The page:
X‐innovation: Re‐inventing Innovation Again and AgainNo I (2019)First Issue, 2019
X-Innovation: Re-Inventing Innovation Again and Again
Gérald Gaglio, Université Nice Sophia Antipolis (France)
Benoît Godin, INRS, Montreal (Canada)Sebastian Pfotenhauer, Technische Universität München (Germany)
Innovation is an old word, of Greek origin, that came into the Latin vocabulary in the early Middle Age and into our everyday vocabulary with the Reformation. However, it is only during the second half of the twentieth century that innovation became a fashionable concept and turned into a buzzword. It gave rise to a plethora of terms like technological innovation, organizational innovation, industrial innovation and, more recently, social innovation, open innovation, sustainable innovation, responsible innovation. We may call these terms X-innovation.
In this way, X-innovation is the latest step to give sense to a century-old process of enlargement of the concept of innovation. Over the last five centuries, innovation enlarged its meaning from the religious to the political to the social to the economical. X-innovation is the more recent such enlargement. It Is the continuation, under new terms, of the contestation of technological innovation as the dominant discourse of the twentieth century.
How can we make sense of this semantic extension? Why do these terms come into being? What drives people to coin new terms? What effects do the terms have on thought, on culture and scholarship and on policy and politics? Which forms of contestation and appropriation ensue around certain X-innovations? How do they shape, and are shaped by, broader social trends? How to they relate to questions of power and inclusion?
Responsible Innovation (RI) in the midst of an innovation crisisNo II (2020)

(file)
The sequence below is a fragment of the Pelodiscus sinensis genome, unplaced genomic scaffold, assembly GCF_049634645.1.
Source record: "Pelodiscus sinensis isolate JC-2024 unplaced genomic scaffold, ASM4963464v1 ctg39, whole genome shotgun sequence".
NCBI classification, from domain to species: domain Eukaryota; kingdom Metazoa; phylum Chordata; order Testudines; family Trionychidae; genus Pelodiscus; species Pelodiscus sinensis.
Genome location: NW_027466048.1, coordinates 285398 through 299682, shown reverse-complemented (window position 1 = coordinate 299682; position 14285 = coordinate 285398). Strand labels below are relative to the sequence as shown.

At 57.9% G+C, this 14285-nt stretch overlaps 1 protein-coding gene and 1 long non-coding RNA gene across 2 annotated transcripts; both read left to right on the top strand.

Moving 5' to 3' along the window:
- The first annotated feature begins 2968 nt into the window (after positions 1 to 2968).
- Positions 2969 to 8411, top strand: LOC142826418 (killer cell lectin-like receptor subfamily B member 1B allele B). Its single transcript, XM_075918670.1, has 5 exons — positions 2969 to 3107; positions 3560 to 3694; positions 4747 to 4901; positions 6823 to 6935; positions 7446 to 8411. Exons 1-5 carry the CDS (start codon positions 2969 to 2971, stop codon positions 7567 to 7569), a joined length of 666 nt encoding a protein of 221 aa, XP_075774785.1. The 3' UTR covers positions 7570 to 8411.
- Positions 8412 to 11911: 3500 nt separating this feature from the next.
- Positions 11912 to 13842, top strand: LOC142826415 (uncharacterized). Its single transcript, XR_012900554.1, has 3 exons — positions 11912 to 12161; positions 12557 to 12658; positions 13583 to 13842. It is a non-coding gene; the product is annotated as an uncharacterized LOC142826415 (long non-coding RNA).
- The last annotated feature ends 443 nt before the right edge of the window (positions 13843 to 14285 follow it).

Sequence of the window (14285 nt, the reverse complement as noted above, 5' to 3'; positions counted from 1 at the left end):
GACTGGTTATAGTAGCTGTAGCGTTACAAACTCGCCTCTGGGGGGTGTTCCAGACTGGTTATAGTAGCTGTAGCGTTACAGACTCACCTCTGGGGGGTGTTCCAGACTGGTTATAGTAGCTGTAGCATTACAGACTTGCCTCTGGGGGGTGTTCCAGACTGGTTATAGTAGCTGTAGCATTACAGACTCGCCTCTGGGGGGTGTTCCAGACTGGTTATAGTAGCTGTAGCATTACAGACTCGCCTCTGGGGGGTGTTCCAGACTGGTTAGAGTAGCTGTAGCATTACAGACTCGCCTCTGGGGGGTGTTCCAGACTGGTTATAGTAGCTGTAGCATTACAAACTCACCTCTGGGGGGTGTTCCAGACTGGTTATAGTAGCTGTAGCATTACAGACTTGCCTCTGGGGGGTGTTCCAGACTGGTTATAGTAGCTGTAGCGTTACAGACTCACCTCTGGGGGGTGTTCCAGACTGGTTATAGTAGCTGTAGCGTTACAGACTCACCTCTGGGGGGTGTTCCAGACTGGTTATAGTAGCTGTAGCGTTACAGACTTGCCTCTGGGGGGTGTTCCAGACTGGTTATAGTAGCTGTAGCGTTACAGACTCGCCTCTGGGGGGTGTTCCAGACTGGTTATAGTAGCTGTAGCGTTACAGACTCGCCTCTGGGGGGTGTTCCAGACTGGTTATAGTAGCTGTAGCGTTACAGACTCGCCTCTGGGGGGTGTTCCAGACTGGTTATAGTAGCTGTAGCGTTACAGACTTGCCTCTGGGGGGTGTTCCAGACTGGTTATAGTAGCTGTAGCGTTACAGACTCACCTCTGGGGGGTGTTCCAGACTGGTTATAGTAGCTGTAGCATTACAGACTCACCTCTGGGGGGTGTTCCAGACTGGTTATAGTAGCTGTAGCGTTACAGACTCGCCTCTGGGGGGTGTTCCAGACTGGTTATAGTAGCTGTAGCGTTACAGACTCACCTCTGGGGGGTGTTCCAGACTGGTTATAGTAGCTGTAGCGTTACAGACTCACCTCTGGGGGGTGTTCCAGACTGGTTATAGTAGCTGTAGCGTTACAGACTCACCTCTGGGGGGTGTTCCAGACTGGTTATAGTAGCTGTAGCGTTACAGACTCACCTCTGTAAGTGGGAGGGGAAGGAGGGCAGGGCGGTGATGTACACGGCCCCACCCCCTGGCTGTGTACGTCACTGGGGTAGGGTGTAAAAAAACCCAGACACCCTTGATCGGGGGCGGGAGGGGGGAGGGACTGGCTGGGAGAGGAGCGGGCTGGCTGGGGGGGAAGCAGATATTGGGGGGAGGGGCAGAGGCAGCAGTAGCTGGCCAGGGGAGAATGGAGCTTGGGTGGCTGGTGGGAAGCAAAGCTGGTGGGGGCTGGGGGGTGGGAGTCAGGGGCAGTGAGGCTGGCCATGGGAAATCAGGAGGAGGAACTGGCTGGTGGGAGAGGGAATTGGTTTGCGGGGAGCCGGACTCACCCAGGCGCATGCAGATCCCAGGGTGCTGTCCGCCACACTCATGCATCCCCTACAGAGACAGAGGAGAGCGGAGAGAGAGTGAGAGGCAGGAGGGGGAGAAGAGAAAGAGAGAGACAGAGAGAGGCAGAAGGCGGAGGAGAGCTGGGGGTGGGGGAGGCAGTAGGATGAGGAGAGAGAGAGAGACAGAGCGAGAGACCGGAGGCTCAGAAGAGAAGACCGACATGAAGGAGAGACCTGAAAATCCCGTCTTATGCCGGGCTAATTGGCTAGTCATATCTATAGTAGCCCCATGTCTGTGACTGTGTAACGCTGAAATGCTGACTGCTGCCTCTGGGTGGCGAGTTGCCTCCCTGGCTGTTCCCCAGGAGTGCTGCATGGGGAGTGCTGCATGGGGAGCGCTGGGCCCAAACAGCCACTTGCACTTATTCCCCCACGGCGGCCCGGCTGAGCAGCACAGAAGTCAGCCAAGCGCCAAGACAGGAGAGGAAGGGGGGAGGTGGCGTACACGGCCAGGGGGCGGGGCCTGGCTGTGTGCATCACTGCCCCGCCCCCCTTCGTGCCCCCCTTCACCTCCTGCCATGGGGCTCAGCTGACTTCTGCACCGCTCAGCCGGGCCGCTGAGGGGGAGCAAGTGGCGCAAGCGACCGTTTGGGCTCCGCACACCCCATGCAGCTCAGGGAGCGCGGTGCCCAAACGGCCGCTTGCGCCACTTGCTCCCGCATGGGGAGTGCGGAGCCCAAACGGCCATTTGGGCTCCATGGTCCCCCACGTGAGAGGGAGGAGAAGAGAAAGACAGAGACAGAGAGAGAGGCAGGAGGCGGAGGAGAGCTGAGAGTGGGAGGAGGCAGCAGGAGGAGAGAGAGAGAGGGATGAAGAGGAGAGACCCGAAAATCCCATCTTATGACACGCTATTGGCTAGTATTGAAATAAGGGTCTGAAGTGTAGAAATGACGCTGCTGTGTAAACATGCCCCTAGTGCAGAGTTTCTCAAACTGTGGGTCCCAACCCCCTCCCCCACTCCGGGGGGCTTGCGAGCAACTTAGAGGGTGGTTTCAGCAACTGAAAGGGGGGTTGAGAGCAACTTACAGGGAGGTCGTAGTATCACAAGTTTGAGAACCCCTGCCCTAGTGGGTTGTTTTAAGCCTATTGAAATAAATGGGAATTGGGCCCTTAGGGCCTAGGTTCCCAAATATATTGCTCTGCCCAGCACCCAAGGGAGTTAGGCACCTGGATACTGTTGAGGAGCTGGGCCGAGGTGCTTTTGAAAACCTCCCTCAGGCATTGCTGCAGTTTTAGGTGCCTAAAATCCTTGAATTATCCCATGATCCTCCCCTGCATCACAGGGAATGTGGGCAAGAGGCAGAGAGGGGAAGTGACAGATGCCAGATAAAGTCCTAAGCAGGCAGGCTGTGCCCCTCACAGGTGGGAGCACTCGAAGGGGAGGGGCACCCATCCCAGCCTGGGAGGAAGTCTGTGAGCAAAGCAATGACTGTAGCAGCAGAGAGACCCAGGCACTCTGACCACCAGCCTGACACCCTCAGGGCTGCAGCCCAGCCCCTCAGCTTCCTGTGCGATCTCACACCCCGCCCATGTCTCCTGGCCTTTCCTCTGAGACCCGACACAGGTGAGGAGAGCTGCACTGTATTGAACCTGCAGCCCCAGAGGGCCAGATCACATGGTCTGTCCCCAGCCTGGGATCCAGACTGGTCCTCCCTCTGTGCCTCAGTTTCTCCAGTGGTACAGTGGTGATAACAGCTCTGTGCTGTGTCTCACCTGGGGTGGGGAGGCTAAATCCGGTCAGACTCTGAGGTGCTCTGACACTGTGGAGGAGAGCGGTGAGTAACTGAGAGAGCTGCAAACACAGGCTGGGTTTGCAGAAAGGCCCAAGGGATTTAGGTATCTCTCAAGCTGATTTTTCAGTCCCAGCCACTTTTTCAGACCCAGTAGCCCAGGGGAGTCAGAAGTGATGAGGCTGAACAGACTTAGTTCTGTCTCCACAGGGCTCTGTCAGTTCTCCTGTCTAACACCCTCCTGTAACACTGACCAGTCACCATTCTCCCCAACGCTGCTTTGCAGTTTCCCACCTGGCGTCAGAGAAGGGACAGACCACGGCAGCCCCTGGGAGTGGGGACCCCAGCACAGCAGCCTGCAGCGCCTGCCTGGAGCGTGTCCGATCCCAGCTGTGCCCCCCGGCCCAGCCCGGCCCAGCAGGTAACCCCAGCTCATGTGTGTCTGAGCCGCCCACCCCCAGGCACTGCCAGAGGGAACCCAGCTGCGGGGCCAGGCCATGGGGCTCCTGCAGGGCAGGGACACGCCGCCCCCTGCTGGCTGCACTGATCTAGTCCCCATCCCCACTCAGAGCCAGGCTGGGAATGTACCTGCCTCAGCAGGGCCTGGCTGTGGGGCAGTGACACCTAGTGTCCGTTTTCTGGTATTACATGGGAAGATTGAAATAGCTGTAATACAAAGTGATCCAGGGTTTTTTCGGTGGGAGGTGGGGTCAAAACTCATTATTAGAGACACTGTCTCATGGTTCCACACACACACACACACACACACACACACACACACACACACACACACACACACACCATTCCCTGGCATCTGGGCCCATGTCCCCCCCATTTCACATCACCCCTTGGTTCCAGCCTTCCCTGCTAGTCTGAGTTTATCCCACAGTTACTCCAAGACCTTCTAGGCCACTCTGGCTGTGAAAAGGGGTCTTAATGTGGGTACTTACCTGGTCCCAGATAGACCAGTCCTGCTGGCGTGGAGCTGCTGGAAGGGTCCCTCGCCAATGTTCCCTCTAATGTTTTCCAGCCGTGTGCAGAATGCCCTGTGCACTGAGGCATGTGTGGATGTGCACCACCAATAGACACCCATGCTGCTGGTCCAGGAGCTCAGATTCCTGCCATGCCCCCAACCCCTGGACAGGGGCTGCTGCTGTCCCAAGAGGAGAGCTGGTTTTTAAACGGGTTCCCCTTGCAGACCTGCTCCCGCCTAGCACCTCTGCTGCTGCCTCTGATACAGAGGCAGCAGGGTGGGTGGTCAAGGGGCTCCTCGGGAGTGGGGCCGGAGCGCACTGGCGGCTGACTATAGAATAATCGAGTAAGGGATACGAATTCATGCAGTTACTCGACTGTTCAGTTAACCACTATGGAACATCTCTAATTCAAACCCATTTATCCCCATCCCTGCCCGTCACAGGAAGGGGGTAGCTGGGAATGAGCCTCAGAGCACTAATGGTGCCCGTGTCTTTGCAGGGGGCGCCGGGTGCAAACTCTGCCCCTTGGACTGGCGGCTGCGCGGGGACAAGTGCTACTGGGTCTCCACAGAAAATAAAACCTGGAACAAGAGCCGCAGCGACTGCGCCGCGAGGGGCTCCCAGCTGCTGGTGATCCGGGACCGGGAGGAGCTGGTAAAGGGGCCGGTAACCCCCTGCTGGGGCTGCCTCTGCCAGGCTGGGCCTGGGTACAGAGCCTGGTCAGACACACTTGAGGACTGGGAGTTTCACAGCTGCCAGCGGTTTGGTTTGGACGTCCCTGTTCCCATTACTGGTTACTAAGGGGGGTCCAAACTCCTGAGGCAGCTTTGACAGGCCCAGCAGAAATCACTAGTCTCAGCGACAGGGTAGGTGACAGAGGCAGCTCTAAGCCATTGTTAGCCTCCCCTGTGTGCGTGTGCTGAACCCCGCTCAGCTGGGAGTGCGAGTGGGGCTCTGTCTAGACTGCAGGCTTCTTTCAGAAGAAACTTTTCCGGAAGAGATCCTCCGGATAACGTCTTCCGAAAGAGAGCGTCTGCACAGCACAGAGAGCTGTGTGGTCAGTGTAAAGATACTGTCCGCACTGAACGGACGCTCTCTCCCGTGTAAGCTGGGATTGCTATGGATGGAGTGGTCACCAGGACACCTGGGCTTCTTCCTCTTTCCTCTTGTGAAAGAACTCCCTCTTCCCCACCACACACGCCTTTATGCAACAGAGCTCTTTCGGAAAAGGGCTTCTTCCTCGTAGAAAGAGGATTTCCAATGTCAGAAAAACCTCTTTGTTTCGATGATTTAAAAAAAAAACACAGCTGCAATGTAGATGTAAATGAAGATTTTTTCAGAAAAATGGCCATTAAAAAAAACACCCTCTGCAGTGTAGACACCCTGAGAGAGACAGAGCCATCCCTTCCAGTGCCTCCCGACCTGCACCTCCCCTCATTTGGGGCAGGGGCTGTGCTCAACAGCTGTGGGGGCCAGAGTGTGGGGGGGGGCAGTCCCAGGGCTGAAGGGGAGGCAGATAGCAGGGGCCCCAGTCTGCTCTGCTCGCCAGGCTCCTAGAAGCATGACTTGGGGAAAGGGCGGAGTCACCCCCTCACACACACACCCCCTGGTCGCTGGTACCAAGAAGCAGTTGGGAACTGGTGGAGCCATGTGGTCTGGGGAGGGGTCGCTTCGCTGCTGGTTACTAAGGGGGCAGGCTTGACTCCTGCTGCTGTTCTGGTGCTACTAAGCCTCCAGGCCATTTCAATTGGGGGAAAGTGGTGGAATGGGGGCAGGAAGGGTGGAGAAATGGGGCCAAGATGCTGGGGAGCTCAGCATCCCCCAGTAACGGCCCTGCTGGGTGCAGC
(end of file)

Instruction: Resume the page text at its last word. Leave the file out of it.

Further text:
Second Issue, 2020
Responsible Innovation (RI) in the midst of an innovation crisis
Lucien von Schomberg, University of Greenwich (United Kingdom)
Vincent Blok, Wageningen University (Netherlands)
The concept of Responsible Innovation (RI) occupies a central place in the discourse on science and technology, especially in the context of the European Union (EU) but also within academia. This concept is guided by the idea of steering science and technology towards societally desirable outcomes, particularly in response to normative objectives such as Sustainable Development Goals (von Schomberg, 2019). Visions of RI typically propose that to innovate responsibly requires a permanent commitment to be anticipatory, reflective, inclusively deliberative, and responsive (Owen et al., 2012). They also emphasize the need for open access, gender equality, science education, ethical standard in conducting experiments, and democratic governance (European Commission, 2020).
However, the societal purpose of RI fundamentally conflicts with the imperative of maximizing economic growth inherent in today’s innovation climate (von Schomberg, 2022). This conflict points to a crisis in which innovation struggles to serve public interests insofar private interests continue to be prioritized. The magnitude of this crisis is also reflected within the RI literature itself, where the political ambition to exceed the privatization wave is summoned to a techno-economic concept of innovation (von Schomberg & Blok, 2019). This issue of NOvation – Critical Studies of Innovation brings into question to what extent innovation necessarily relates to the market, whether it is possible to develop an alternative concept of innovation that is separated from economic ends, and how we can conceptualize, for example, a political understanding of innovation. What really is innovation? While all seven contributions share the aspiration to critically reflect on these questions, they each offer a distinct and original perspective in discussing the relation between innovation, technology, politics, economics, and responsibility.